Friday, 25 August 2017

pogrom und pulverkessel

Twenty-five years ago this week and just separated by double the amount from World War II in 1992—a couple of years into the reunification, the Lichtenhagen district of Rostock experienced horrendous xenophobic riots. Despite thousands of by-standers applauding the attack of a hi-rise complex sheltering asylum-seekers with Molotov-cocktails and stones, no one was killed but the onslaught that lasted several days and tragically inspired parallel attacks was nonetheless a very dark moment in recent German history and seemingly one whose lessons were squandered.  Ignoring early rumblings that indicated the tensions in the city between residents and refugees were growing, government and law-enforcement authorities carry much of the blame for their inaction.  The focus of the pogrom, the first act of its kind since the war, was the so called Sonnenblumenhaus, which the state government had designated for the sheltering of some three hundred asylum-seekers per month while their applications were vetted.  As the world came to terms, however, with the new realities of a collapsed Soviet Union, the system soon became overwhelmed with over eleven-thousand individuals, mostly Roma from Romania, living in the building and camped out on the surrounding grounds.  Instead of increasing support, services were cut and living conditions soon became intolerable.  Police were inattentive to maintaining the peace and provocateurs grew emboldened, going so far to recruit outsiders that also haboured such feelings of hatred.  Unfortunately these episodes have become frequent occurrences and the culpability falls on all of us. 

Friday, 13 January 2017

chariots of the gods?

I enjoyed reading this brief travelogue from Atlas Obscura about the Gothic “new” cathedral of Salamanca, the old city declared a UNESCO World Heritage Site, with its rather anachronistic astronaut adorning its faรงade, which was added during a 1992 renovation that will surely present a puzzle for visitors of the distant future but is by no means a hoax—rather a contemporary signature of the masons doing the restoration work. This detail to discover and wonder about made me think of the Darth Vader grotesque that’s lurking high in the eaves of the National Cathedral in Washington, DC.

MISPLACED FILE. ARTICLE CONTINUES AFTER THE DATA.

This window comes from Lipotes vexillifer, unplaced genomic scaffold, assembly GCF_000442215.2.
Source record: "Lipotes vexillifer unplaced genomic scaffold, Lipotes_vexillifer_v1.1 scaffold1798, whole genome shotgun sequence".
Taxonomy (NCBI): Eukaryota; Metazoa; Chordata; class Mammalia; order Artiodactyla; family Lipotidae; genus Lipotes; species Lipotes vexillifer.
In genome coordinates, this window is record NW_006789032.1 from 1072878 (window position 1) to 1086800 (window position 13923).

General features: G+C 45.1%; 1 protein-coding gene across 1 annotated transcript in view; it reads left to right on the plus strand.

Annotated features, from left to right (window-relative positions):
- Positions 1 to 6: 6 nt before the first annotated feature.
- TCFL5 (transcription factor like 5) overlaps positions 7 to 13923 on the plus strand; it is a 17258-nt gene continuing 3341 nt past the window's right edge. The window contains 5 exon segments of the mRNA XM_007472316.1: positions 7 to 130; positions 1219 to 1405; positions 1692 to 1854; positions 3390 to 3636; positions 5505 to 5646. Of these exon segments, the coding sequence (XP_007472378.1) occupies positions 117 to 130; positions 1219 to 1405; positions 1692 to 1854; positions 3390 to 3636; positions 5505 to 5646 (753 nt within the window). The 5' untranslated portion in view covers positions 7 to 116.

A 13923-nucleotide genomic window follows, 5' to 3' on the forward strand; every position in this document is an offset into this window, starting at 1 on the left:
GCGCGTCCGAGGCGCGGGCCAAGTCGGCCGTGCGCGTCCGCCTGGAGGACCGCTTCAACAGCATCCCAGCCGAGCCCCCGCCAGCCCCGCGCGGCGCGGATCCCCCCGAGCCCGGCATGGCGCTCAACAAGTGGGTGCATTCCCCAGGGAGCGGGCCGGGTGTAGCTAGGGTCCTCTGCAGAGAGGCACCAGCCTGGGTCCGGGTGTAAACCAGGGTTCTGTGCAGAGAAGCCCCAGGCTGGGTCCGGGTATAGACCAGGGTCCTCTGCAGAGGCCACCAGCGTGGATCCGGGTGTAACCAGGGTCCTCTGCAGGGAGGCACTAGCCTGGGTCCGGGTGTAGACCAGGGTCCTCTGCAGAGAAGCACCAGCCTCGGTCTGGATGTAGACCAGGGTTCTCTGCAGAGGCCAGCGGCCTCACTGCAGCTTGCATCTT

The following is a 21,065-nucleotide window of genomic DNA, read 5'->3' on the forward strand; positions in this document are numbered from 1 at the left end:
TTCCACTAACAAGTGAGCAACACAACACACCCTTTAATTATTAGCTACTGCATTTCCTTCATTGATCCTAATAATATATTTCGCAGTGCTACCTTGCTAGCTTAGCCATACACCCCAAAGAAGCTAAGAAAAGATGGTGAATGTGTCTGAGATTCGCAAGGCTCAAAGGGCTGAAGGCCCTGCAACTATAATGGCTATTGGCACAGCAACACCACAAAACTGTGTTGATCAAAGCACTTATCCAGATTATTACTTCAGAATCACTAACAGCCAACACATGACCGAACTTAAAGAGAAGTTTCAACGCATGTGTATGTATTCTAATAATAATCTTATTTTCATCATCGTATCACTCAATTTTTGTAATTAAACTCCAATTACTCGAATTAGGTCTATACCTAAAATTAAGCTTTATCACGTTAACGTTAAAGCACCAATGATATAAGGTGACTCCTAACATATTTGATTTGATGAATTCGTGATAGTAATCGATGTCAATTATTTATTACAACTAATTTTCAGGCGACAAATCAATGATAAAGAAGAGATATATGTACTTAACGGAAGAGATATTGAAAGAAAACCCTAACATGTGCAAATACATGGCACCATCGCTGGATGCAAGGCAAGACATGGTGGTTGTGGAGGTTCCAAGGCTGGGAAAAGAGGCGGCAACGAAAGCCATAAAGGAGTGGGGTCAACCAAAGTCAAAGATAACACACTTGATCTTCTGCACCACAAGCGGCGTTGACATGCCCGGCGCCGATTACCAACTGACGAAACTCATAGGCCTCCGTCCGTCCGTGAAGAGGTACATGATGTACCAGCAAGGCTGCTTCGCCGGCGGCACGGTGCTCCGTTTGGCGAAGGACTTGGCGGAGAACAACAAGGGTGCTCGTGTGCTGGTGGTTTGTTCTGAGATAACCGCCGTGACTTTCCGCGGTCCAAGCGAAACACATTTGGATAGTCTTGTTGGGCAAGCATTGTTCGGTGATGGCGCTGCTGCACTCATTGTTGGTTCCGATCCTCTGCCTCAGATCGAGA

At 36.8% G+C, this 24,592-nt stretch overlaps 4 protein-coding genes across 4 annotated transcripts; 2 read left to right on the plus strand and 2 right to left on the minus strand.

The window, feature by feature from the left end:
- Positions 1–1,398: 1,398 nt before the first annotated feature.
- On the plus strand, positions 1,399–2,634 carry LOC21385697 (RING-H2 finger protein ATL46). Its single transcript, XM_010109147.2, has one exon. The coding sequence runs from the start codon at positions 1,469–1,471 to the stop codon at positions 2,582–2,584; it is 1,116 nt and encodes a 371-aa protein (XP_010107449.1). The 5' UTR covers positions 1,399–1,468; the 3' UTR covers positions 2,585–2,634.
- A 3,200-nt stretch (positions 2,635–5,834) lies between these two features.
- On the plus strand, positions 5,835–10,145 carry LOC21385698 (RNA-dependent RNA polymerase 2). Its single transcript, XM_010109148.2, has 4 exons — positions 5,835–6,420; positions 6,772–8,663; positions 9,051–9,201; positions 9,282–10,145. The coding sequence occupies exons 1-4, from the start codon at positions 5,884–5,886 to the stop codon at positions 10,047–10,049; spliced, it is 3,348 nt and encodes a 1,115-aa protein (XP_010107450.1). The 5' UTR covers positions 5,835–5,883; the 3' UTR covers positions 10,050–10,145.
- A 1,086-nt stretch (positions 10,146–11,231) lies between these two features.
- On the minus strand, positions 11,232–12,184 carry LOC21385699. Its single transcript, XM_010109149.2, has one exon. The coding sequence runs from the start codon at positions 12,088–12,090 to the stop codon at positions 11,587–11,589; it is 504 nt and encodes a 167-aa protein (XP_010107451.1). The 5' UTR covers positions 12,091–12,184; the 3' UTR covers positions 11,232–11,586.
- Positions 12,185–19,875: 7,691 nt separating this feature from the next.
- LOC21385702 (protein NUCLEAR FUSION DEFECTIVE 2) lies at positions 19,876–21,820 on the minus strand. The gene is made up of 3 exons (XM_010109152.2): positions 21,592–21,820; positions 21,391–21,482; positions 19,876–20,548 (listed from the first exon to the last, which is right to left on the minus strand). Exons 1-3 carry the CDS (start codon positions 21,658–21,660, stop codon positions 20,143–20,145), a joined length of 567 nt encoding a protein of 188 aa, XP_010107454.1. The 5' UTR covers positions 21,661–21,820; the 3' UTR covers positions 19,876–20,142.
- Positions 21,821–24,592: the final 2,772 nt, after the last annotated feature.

Saturday, 2 March 2013

east-enders or construction-spree

Although this sounds like a perennial face-off, since the city council has supported the building project since 1992, and more contemporary architectural initiative—like the unfinished money-pit of the Berlin-Brandenburg Airport or the reconstruction of the City Castle (Stadtschloss) lost during DDR times. make the government’s excuses and poor-mouthing seem less than genuine—one does not need any additional details or background to be shocked and livid at the on-going efforts of planners to raze one of the last remaining stretches of the Berlin Wall (disassemble and relocate, rather) to make room for a block of luxury flats.

Throughout the division of Germany the Wall was a pallette for graffiti and protest, and after Reunification international artists were invited to turn the remaining Wall into a canvas for free expression and personal liberties, here in particular on a section called the East Side Gallery running parallel to the Spree river, and it would be a tragic loss of culture and memory should it be made to tumble, especially for sake of real estate speculation. Protests continue as well but are now mobilized in the street and on-line, fixing solidarity, and hopefully will prevail.